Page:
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IX.

I thought that it was fancy, and I listened in my bed, And then did something speak to me — I know not

what was said; For great delight and shuddering took hold of all my

mind, And up the valley came again the music on the wind.

But you were sleeping; and I said, "It's not for them: it's mine."

And if it comes three times, I thought, I take it for a sign.

And once again it came, and close beside the windowbars,

Then seemed to go right up to Heaven and die among the stars.

XI.

So now I think my time is near. I trust it is. I know
The blessed music went that way my soul will have to go.
And for myself, indeed, I care not if I go to-day,
But, Effie, you must comfort her when I am past away.

XII.

And say to Robin a kind word, and tell him not to fret; There 's many worthier than I would make him happy

yet. If I had lived — I cannot tell—I might have been his

wife; But all these things have ceased to be, with my desire of life.

XIII.

0 look! the sun begins to rise, the heavens are in a

glow; He shines upon a hundred fields, and all of them I know. And there I move no longer now, and there his light may shine — Wild flowers in the valley for other hands than mine.

XIV.

0 sweet and strange it seems to me, that ere this day is

done The voice that now is speaking may be beyond the sun— Forever and forever with those just souls and true — And what is life, that we should moan? why make we such ado?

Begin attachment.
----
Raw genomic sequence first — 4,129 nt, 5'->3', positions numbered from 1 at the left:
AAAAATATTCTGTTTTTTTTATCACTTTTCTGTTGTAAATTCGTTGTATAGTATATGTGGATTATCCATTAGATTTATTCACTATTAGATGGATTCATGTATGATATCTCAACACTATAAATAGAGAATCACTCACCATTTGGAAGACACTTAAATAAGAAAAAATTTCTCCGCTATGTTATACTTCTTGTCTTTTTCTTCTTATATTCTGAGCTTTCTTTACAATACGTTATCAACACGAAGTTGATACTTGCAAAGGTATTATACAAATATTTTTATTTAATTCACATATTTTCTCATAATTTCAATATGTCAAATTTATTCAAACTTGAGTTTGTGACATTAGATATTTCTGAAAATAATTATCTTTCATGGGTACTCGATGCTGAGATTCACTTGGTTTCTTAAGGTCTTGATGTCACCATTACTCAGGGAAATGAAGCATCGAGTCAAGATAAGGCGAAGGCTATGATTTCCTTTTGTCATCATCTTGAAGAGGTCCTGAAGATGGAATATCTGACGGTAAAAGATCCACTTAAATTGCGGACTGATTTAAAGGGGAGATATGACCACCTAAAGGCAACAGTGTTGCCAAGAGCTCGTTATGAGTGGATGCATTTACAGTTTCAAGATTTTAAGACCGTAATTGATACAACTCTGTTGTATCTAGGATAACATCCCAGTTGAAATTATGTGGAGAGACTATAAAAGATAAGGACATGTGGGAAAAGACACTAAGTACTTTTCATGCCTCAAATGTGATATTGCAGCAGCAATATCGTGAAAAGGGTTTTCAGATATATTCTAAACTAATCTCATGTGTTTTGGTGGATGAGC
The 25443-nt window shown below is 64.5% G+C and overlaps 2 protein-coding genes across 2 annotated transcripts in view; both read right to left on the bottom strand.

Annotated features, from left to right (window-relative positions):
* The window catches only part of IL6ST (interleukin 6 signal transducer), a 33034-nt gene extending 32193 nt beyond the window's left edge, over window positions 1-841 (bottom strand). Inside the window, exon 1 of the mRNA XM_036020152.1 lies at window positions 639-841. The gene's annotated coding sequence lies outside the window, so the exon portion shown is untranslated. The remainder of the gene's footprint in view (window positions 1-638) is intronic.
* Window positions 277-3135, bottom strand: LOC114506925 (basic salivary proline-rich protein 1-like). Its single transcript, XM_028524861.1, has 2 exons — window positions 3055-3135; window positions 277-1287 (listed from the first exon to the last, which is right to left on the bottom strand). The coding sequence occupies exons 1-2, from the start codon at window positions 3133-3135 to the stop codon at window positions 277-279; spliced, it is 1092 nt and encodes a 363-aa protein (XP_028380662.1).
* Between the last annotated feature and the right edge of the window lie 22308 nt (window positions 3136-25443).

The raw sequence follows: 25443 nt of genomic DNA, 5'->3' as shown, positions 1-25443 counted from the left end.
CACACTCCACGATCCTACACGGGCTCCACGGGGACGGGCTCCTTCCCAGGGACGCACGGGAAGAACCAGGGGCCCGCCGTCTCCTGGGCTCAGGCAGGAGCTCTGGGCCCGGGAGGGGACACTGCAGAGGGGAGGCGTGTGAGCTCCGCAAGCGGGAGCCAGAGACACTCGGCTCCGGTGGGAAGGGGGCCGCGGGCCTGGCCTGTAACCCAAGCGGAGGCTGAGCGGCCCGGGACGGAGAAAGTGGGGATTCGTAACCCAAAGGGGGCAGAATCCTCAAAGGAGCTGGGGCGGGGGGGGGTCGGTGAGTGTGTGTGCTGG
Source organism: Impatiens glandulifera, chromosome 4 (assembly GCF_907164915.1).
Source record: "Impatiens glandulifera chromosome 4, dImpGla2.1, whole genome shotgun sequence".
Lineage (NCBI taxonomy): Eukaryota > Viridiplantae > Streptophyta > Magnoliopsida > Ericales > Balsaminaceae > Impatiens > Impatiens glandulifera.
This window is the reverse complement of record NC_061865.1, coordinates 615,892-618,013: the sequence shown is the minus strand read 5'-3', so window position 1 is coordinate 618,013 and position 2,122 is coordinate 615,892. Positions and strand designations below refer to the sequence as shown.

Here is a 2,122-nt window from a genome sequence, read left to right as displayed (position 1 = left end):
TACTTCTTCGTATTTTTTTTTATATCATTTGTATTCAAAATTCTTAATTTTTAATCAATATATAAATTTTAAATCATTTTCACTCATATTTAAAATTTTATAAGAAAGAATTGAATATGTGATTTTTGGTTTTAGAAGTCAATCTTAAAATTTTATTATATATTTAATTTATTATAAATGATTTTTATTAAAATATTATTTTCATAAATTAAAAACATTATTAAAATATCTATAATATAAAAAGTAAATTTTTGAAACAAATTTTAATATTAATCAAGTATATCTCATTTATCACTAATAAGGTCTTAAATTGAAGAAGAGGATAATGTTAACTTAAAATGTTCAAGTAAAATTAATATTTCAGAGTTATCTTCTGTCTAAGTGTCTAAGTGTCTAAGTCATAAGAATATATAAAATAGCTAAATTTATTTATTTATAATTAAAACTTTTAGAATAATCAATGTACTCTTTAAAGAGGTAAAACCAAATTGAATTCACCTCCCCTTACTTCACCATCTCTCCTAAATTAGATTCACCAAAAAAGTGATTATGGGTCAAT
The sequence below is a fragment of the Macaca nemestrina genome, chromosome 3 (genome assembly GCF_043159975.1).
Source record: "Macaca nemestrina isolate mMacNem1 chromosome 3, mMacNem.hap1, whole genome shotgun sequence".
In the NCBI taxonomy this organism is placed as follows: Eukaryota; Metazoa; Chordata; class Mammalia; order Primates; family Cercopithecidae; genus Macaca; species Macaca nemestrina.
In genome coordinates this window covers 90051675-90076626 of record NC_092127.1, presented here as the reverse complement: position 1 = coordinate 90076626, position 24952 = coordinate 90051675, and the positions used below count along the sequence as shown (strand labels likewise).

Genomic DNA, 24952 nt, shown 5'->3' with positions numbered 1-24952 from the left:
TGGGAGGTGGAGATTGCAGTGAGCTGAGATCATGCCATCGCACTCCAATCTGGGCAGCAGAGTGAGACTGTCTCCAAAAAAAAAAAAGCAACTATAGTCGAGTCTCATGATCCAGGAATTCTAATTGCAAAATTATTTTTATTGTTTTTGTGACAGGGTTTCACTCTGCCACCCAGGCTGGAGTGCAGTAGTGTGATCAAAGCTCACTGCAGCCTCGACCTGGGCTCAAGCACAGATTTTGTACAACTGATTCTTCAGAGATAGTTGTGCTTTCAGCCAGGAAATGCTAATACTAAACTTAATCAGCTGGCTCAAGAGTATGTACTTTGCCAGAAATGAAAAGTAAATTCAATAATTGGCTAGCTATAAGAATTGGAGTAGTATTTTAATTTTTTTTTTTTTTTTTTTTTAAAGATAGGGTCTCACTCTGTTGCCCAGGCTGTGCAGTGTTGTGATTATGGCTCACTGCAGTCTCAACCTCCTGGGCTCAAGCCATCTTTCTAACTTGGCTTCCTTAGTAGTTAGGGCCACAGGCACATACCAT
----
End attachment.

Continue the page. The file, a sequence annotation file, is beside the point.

XV.

Forever and forever, all in a blessed home — And there to wait a little while till you and Effie come — To lie within the light of God, as I lie upon your breast — And the wicked cease from troubling, and the weary are at rest.

THE LOTOS-EATERS.

i. "Courage!" he said, and pointed toward the land;"This mounting wave will roll us shoreward soon." In the afternoon they came unto a land, In which it seemed always afternoon. All round the coast the languid air did swoon, Breathing like one that hath a weary dream. Full-faced above the valley stood the moon; And like a downward smoke, the slender stream Along the cliff to fall and pause and fall did seem.

A land of streams! some, like a downward smoke, Slow-dropping veils of thinnest lawn, did go;And some through wavering lights and shadows broke, Rolling a slumbrous sheet of foam below. They saw the gleaming river seaward flow From the inner land: far off, three mountain-tops,

Three silent pinnacles of aged snow,

Stood sunset-flushed: and, dewed with showery drops,

Up-clomb the shadowy pine above the woven copse.

in. The charmed sunset lingered low ad own In the red West: through mountain clefts the dale Was seen far inland, and the yellow down Bordered with palm, and many a winding vale And meadow, set with slender galingale; A land where all things always seemed the same! And round about the keel with faces pale, Dark faces pale against that rosy flame, The mild-eyed melancholy Lotos-eaters came.

IV.

Branches they bore of that enchanted stem,
Laden with flower and fruit, whereof they gave
To each, but whoso did receive of them,
And taste, to him the gushing of the wave
Far, far away did seem to mourn and rave
On alien shores; and if his fellow spake,
His voice was thin, as voices from the grave;
And deep-asleep he seemed, yet all awake,
And music in his ears his beating heart did make.

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